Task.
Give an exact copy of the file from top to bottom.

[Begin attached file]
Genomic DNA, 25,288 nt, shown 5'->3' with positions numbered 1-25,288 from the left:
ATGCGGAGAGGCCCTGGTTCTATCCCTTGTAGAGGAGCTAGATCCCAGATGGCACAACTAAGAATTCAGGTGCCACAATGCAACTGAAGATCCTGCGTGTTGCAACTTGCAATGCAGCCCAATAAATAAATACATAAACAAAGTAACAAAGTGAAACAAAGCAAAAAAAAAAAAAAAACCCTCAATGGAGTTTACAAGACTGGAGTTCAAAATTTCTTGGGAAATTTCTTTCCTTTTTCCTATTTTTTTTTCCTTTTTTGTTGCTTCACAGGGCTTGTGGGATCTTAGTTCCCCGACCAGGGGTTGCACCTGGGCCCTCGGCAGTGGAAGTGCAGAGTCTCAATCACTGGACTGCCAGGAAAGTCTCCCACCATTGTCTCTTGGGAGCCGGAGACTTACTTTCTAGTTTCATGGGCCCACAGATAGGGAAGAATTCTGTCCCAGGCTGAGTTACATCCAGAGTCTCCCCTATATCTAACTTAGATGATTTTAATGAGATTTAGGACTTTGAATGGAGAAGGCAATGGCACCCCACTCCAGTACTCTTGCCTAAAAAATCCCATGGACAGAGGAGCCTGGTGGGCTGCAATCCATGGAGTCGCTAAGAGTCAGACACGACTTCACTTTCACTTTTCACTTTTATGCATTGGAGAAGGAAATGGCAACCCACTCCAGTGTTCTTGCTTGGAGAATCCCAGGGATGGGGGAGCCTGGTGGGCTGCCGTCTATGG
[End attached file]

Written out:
Genomic DNA, 25,288 nt, shown 5'->3' with positions numbered 1-25,288 from the left:
ATGCGGAGAGGCCCTGGTTCTATCCCTTGTAGAGGAGCTAGATCCCAGATGGCACAACTAAGAATTCAGGTGCCACAATGCAACTGAAGATCCTGCGTGTTGCAACTTGCAATGCAGCCCAATAAATAAATACATAAACAAAGTAACAAAGTGAAACAAAGCAAAAAAAAAAAAAAAACCCTCAATGGAGTTTACAAGACTGGAGTTCAAAATTTCTTGGGAAATTTCTTTCCTTTTTCCTATTTTTTTTTCCTTTTTTGTTGCTTCACAGGGCTTGTGGGATCTTAGTTCCCCGACCAGGGGTTGCACCTGGGCCCTCGGCAGTGGAAGTGCAGAGTCTCAATCACTGGACTGCCAGGAAAGTCTCCCACCATTGTCTCTTGGGAGCCGGAGACTTACTTTCTAGTTTCATGGGCCCACAGATAGGGAAGAATTCTGTCCCAGGCTGAGTTACATCCAGAGTCTCCCCTATATCTAACTTAGATGATTTTAATGAGATTTAGGACTTTGAATGGAGAAGGCAATGGCACCCCACTCCAGTACTCTTGCCTAAAAAATCCCATGGACAGAGGAGCCTGGTGGGCTGCAATCCATGGAGTCGCTAAGAGTCAGACACGACTTCACTTTCACTTTTCACTTTTATGCATTGGAGAAGGAAATGGCAACCCACTCCAGTGTTCTTGCTTGGAGAATCCCAGGGATGGGGGAGCCTGGTGGGCTGCCGTCTATGG